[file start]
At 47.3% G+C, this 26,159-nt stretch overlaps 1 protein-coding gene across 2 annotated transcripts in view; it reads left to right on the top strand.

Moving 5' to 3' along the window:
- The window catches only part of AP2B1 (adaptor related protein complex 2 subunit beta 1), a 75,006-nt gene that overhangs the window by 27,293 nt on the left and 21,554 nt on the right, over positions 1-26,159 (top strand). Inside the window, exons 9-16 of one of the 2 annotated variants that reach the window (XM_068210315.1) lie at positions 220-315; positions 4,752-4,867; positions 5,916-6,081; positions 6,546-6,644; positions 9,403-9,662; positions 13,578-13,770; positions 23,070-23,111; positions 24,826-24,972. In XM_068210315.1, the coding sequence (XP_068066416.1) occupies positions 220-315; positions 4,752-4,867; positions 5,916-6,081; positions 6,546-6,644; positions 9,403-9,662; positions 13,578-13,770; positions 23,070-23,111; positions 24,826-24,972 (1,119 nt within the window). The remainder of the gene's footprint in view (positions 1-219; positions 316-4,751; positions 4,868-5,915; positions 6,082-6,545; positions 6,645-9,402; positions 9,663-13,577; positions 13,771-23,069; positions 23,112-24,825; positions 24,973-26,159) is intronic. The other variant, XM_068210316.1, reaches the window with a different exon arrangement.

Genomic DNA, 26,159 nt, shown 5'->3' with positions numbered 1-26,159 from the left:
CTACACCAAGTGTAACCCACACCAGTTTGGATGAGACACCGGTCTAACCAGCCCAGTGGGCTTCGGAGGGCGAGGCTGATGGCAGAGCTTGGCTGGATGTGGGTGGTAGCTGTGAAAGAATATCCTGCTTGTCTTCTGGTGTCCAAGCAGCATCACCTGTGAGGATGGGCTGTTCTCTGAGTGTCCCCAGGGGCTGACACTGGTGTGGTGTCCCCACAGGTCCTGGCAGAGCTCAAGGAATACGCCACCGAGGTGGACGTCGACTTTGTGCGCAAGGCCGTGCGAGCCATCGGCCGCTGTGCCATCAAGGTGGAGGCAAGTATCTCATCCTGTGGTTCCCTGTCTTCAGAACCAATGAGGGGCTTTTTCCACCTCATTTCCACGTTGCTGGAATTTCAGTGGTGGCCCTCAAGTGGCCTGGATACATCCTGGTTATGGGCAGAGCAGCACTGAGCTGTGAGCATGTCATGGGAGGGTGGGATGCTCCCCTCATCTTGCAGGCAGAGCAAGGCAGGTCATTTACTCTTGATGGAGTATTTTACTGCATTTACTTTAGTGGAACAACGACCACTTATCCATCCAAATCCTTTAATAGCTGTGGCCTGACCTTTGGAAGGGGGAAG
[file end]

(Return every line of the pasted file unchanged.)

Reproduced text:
At 47.3% G+C, this 26,159-nt stretch overlaps 1 protein-coding gene across 2 annotated transcripts in view; it reads left to right on the top strand.

Moving 5' to 3' along the window:
- The window catches only part of AP2B1 (adaptor related protein complex 2 subunit beta 1), a 75,006-nt gene that overhangs the window by 27,293 nt on the left and 21,554 nt on the right, over positions 1-26,159 (top strand). Inside the window, exons 9-16 of one of the 2 annotated variants that reach the window (XM_068210315.1) lie at positions 220-315; positions 4,752-4,867; positions 5,916-6,081; positions 6,546-6,644; positions 9,403-9,662; positions 13,578-13,770; positions 23,070-23,111; positions 24,826-24,972. In XM_068210315.1, the coding sequence (XP_068066416.1) occupies positions 220-315; positions 4,752-4,867; positions 5,916-6,081; positions 6,546-6,644; positions 9,403-9,662; positions 13,578-13,770; positions 23,070-23,111; positions 24,826-24,972 (1,119 nt within the window). The remainder of the gene's footprint in view (positions 1-219; positions 316-4,751; positions 4,868-5,915; positions 6,082-6,545; positions 6,645-9,402; positions 9,663-13,577; positions 13,771-23,069; positions 23,112-24,825; positions 24,973-26,159) is intronic. The other variant, XM_068210316.1, reaches the window with a different exon arrangement.

Genomic DNA, 26,159 nt, shown 5'->3' with positions numbered 1-26,159 from the left:
CTACACCAAGTGTAACCCACACCAGTTTGGATGAGACACCGGTCTAACCAGCCCAGTGGGCTTCGGAGGGCGAGGCTGATGGCAGAGCTTGGCTGGATGTGGGTGGTAGCTGTGAAAGAATATCCTGCTTGTCTTCTGGTGTCCAAGCAGCATCACCTGTGAGGATGGGCTGTTCTCTGAGTGTCCCCAGGGGCTGACACTGGTGTGGTGTCCCCACAGGTCCTGGCAGAGCTCAAGGAATACGCCACCGAGGTGGACGTCGACTTTGTGCGCAAGGCCGTGCGAGCCATCGGCCGCTGTGCCATCAAGGTGGAGGCAAGTATCTCATCCTGTGGTTCCCTGTCTTCAGAACCAATGAGGGGCTTTTTCCACCTCATTTCCACGTTGCTGGAATTTCAGTGGTGGCCCTCAAGTGGCCTGGATACATCCTGGTTATGGGCAGAGCAGCACTGAGCTGTGAGCATGTCATGGGAGGGTGGGATGCTCCCCTCATCTTGCAGGCAGAGCAAGGCAGGTCATTTACTCTTGATGGAGTATTTTACTGCATTTACTTTAGTGGAACAACGACCACTTATCCATCCAAATCCTTTAATAGCTGTGGCCTGACCTTTGGAAGGGGGAAG